Heavy rain showers spoil a possible route through the high Alpine passes of nearby Austria. Instead our Beemers stick to backroads before taking the traffic-packed A96 autobahn to Lindau, a beautiful town located on the shores of the Lake Constance, or as it is known in German – the Bodensee.

One of the largest lakes in Europe, the Bodensee is fed by Alpine inlets, with the mighty Rhine River draining through its western outlet all the way to the North Sea. The snow-capped Alps visible to the south, we skirt the northern shore and take a ferry to Konstanz, located on the western shore bordering Switzerland and straddling the Rhine.

At the Ruppaner brewery, we meet our photographer for a dinner of Bodensee trout. And, yes, there’s more weissbier on tap. Kristalweizen - a clearer filtered version of the wheat brew. I stare in admiration at the generous glass - the clear, brown liquid lined with straight streams of carbonation from the bottom to the frothy foam on top. Good food, a tall pour of Kristalweizen and view of the evening sun off the Bodensee - it doesn’t get much better.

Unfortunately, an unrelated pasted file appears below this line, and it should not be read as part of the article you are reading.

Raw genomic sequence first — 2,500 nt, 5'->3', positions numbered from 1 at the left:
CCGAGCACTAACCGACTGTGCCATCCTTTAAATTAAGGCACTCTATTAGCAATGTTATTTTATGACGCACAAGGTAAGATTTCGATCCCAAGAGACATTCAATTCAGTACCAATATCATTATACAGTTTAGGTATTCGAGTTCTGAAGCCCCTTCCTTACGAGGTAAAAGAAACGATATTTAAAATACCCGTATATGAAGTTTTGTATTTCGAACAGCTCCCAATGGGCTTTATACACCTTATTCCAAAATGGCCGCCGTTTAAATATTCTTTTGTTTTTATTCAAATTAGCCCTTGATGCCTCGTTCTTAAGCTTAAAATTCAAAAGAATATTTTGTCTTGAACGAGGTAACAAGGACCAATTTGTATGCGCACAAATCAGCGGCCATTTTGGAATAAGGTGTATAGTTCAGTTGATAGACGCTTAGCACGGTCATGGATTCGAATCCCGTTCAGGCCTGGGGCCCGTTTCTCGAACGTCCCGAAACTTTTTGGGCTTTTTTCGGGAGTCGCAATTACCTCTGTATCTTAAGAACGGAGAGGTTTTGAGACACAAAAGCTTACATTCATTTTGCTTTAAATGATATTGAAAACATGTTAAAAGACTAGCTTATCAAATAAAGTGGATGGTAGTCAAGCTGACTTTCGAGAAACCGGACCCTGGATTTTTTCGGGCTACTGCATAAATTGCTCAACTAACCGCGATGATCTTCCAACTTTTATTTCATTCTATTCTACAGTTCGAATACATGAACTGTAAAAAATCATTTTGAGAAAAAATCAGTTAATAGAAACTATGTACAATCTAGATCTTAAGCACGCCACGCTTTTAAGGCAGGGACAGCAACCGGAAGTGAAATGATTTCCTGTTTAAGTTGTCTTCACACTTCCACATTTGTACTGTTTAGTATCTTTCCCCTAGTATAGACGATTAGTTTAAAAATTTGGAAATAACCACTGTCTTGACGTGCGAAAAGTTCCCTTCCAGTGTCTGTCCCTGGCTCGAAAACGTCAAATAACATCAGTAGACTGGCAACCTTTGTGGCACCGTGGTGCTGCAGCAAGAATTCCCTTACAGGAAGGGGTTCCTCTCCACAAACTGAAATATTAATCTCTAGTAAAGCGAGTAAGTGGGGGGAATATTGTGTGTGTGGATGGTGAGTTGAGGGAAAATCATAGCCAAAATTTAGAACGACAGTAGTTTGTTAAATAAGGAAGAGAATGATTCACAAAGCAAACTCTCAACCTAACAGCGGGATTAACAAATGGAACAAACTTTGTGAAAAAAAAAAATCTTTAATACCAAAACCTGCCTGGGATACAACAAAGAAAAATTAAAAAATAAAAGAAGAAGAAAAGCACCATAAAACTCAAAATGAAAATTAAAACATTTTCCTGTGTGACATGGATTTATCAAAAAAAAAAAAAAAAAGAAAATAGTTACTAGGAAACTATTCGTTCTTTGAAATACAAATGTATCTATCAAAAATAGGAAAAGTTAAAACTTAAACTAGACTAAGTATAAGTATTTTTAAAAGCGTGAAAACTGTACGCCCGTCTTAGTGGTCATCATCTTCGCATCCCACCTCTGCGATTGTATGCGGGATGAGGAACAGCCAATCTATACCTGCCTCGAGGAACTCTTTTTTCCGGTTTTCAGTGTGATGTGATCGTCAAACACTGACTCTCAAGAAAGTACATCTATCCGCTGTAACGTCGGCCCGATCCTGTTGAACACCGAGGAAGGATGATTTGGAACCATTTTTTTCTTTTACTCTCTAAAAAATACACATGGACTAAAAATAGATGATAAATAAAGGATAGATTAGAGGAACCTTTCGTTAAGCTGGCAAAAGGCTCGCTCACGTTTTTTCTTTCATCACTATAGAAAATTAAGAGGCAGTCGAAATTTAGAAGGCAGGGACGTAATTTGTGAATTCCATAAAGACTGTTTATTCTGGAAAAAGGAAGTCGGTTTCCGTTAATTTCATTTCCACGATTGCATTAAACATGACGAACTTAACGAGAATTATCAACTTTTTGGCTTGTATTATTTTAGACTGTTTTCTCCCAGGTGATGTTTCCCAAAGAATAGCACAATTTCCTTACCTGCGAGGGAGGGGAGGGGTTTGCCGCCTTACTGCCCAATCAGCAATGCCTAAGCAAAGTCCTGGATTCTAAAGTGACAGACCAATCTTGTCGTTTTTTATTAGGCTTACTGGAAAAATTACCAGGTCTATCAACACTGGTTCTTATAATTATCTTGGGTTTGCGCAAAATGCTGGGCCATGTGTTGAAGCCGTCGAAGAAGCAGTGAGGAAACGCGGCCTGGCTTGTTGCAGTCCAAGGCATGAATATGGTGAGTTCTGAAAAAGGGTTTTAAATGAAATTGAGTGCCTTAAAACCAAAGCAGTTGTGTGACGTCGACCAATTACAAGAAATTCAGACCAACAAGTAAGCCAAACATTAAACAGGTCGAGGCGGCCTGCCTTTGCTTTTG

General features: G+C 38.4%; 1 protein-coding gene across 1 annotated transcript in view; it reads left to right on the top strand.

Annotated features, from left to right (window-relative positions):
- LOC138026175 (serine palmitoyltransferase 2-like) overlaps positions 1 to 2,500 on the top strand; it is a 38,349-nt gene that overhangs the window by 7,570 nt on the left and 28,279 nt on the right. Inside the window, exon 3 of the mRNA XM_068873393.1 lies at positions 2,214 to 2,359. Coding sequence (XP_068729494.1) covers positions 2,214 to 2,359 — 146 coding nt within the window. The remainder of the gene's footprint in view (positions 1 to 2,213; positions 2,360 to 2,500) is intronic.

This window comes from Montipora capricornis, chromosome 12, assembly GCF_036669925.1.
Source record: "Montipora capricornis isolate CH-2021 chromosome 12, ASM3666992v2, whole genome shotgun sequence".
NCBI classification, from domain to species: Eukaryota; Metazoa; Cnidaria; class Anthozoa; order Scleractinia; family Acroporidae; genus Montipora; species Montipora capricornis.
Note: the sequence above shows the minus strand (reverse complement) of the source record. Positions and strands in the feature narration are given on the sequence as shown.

It may have been cold and dicey on the bikes  but the ride through the Black Forest passes was memorable and trouble free aboard the R1200RT.
It may have been cold and dicey when the snow fell, but the ride through the Black Forest passes was memorable and trouble free aboard the R1200RT.
Our photographer promises good roads are in store the next day… As long as the weather holds. Heading northwest through the Black Forest is certainly picturesque. And the weather does hold through the thick forested hills, at least for a little while… About an inch of snow tries to spoil our ascent over one mountain pass, but the Beemers plod along, steady mounts for our German motorrad experience. The touring R1200RT is graceful and sporty, even in the mucky slush, and I remind myself to personally thank the engineer who came up with the heated handgrip concept as we roll into the Black Forest region’s largest town, Freiburg.

We don’t stop, instead heading back into the hills and eventually the Schwarzwaldhochstrasse – a mountainous route snaking through the northern Black Forest from Freudenstadt to Baden-Baden. The curving roads prove the best of our trip and afternoon sun springs out briefly before showers make us appreciate the BMW’s ABS.